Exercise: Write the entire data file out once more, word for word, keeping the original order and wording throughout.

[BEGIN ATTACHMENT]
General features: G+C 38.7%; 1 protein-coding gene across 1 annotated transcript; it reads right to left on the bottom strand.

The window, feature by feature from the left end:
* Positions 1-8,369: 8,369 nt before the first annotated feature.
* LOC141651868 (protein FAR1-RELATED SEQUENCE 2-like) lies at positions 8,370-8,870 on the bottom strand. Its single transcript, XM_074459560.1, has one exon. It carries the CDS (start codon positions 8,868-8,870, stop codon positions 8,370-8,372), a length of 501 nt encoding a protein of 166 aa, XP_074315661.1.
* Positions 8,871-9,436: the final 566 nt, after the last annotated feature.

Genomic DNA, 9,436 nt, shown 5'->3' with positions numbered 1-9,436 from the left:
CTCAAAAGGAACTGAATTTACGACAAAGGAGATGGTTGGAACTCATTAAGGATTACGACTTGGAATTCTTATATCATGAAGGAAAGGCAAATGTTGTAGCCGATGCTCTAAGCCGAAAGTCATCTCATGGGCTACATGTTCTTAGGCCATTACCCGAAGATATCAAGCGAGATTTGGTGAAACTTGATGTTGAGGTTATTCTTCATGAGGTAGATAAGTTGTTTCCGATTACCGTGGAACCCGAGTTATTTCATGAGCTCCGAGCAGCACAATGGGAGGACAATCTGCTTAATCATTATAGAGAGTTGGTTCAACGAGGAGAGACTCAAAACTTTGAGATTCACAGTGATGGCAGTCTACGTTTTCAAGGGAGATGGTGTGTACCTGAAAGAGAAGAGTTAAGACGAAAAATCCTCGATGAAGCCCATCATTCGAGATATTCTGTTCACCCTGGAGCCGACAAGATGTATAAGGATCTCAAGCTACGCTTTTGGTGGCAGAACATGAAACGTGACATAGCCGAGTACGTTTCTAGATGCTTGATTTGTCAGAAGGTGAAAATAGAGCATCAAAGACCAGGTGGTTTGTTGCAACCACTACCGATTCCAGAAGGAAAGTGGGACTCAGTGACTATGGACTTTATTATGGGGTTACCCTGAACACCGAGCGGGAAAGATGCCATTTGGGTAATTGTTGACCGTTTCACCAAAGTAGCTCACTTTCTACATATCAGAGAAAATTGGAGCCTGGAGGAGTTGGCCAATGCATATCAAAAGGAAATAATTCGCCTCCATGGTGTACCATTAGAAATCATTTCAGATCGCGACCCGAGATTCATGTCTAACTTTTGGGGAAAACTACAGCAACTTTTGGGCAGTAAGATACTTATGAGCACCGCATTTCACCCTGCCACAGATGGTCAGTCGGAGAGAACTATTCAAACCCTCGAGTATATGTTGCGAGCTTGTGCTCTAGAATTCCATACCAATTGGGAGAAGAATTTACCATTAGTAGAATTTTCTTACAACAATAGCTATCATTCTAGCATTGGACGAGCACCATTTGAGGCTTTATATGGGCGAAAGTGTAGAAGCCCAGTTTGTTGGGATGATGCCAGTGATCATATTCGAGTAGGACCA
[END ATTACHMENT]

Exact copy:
General features: G+C 38.7%; 1 protein-coding gene across 1 annotated transcript; it reads right to left on the bottom strand.

The window, feature by feature from the left end:
* Positions 1-8,369: 8,369 nt before the first annotated feature.
* LOC141651868 (protein FAR1-RELATED SEQUENCE 2-like) lies at positions 8,370-8,870 on the bottom strand. Its single transcript, XM_074459560.1, has one exon. It carries the CDS (start codon positions 8,868-8,870, stop codon positions 8,370-8,372), a length of 501 nt encoding a protein of 166 aa, XP_074315661.1.
* Positions 8,871-9,436: the final 566 nt, after the last annotated feature.

Genomic DNA, 9,436 nt, shown 5'->3' with positions numbered 1-9,436 from the left:
CTCAAAAGGAACTGAATTTACGACAAAGGAGATGGTTGGAACTCATTAAGGATTACGACTTGGAATTCTTATATCATGAAGGAAAGGCAAATGTTGTAGCCGATGCTCTAAGCCGAAAGTCATCTCATGGGCTACATGTTCTTAGGCCATTACCCGAAGATATCAAGCGAGATTTGGTGAAACTTGATGTTGAGGTTATTCTTCATGAGGTAGATAAGTTGTTTCCGATTACCGTGGAACCCGAGTTATTTCATGAGCTCCGAGCAGCACAATGGGAGGACAATCTGCTTAATCATTATAGAGAGTTGGTTCAACGAGGAGAGACTCAAAACTTTGAGATTCACAGTGATGGCAGTCTACGTTTTCAAGGGAGATGGTGTGTACCTGAAAGAGAAGAGTTAAGACGAAAAATCCTCGATGAAGCCCATCATTCGAGATATTCTGTTCACCCTGGAGCCGACAAGATGTATAAGGATCTCAAGCTACGCTTTTGGTGGCAGAACATGAAACGTGACATAGCCGAGTACGTTTCTAGATGCTTGATTTGTCAGAAGGTGAAAATAGAGCATCAAAGACCAGGTGGTTTGTTGCAACCACTACCGATTCCAGAAGGAAAGTGGGACTCAGTGACTATGGACTTTATTATGGGGTTACCCTGAACACCGAGCGGGAAAGATGCCATTTGGGTAATTGTTGACCGTTTCACCAAAGTAGCTCACTTTCTACATATCAGAGAAAATTGGAGCCTGGAGGAGTTGGCCAATGCATATCAAAAGGAAATAATTCGCCTCCATGGTGTACCATTAGAAATCATTTCAGATCGCGACCCGAGATTCATGTCTAACTTTTGGGGAAAACTACAGCAACTTTTGGGCAGTAAGATACTTATGAGCACCGCATTTCACCCTGCCACAGATGGTCAGTCGGAGAGAACTATTCAAACCCTCGAGTATATGTTGCGAGCTTGTGCTCTAGAATTCCATACCAATTGGGAGAAGAATTTACCATTAGTAGAATTTTCTTACAACAATAGCTATCATTCTAGCATTGGACGAGCACCATTTGAGGCTTTATATGGGCGAAAGTGTAGAAGCCCAGTTTGTTGGGATGATGCCAGTGATCATATTCGAGTAGGACCA